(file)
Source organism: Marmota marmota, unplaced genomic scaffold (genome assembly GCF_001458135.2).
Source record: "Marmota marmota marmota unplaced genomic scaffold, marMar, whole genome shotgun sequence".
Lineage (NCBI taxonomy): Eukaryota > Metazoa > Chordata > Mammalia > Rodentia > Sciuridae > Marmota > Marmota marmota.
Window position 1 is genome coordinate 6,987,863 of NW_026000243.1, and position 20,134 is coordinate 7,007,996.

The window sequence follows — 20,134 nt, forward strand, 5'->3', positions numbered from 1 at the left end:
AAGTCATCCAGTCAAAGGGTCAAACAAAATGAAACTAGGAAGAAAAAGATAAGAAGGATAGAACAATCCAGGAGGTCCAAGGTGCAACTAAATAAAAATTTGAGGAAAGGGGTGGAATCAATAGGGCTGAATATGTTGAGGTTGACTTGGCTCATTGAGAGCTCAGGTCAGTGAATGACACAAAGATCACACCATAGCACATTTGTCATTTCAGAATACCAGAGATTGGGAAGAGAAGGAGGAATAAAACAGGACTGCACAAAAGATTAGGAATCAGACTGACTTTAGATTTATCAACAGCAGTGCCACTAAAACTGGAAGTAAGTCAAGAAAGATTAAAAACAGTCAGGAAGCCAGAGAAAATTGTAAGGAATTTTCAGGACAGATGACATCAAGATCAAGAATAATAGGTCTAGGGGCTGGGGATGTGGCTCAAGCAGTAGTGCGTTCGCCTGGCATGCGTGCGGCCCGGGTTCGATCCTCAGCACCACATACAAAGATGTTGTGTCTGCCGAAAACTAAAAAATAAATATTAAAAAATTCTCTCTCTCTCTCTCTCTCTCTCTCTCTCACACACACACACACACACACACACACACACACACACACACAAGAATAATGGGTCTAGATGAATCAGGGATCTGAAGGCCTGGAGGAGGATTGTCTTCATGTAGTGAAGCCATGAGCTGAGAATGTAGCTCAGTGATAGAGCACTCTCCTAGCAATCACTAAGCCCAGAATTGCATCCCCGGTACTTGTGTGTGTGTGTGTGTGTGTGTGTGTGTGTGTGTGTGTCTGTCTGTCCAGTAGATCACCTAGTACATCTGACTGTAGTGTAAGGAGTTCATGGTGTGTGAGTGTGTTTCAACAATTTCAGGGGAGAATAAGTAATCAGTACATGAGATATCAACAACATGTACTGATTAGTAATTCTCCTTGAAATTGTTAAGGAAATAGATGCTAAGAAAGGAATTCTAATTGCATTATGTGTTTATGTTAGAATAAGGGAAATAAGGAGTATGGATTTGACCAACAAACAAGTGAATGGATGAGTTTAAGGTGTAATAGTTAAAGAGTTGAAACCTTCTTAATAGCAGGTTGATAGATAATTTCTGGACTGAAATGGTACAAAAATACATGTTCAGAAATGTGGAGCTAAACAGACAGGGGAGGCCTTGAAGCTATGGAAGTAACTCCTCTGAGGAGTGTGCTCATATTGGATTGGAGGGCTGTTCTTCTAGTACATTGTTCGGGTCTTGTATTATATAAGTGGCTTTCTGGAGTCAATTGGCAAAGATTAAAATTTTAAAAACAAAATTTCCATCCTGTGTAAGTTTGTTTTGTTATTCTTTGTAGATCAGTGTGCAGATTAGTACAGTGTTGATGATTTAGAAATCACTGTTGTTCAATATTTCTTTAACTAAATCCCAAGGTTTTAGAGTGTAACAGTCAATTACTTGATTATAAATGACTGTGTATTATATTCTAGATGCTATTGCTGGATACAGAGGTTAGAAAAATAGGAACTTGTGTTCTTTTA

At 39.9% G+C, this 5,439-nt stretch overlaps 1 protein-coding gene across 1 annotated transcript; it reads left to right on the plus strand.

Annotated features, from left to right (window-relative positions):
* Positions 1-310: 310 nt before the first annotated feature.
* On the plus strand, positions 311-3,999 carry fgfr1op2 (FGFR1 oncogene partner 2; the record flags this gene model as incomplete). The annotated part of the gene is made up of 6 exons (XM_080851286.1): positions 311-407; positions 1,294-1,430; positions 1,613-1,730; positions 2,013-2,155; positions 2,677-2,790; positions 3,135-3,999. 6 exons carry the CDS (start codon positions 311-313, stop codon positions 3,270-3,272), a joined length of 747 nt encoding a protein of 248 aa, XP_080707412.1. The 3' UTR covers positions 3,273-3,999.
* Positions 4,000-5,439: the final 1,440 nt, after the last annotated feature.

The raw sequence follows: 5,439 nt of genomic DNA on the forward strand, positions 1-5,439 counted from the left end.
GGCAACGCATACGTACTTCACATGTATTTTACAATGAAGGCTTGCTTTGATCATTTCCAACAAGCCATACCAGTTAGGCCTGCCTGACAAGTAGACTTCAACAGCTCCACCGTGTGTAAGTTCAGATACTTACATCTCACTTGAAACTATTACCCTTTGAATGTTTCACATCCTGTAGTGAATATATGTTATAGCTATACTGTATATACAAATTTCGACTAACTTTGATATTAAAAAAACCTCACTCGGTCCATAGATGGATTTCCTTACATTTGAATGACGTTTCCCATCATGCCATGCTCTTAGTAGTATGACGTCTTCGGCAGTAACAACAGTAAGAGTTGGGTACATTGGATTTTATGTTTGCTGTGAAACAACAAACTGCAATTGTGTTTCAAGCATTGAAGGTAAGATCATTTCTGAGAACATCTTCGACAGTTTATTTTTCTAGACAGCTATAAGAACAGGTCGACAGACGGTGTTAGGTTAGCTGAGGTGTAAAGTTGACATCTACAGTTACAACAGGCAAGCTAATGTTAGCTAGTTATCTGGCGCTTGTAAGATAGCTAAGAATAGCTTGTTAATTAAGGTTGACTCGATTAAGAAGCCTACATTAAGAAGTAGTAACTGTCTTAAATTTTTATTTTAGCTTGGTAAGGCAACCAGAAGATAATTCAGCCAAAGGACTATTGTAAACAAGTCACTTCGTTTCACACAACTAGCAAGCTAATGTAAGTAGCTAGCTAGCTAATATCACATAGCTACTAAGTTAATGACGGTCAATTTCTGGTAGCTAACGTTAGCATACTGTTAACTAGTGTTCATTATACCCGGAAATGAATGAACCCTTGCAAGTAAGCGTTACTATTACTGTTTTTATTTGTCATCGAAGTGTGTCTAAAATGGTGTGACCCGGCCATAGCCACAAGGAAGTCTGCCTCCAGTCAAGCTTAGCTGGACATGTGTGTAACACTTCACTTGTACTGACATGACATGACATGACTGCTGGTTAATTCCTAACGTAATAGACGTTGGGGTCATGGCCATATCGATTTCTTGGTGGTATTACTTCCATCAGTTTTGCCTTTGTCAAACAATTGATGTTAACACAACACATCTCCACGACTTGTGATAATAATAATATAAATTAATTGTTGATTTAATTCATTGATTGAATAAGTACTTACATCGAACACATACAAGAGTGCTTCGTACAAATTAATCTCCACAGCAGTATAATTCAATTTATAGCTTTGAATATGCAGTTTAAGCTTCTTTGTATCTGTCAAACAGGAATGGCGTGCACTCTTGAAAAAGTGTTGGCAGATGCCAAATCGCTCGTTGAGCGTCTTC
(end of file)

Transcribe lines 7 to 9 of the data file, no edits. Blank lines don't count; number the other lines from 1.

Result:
At 39.9% G+C, this 5,439-nt stretch overlaps 1 protein-coding gene across 1 annotated transcript; it reads left to right on the plus strand.

Annotated features, from left to right (window-relative positions):
* Positions 1-310: 310 nt before the first annotated feature.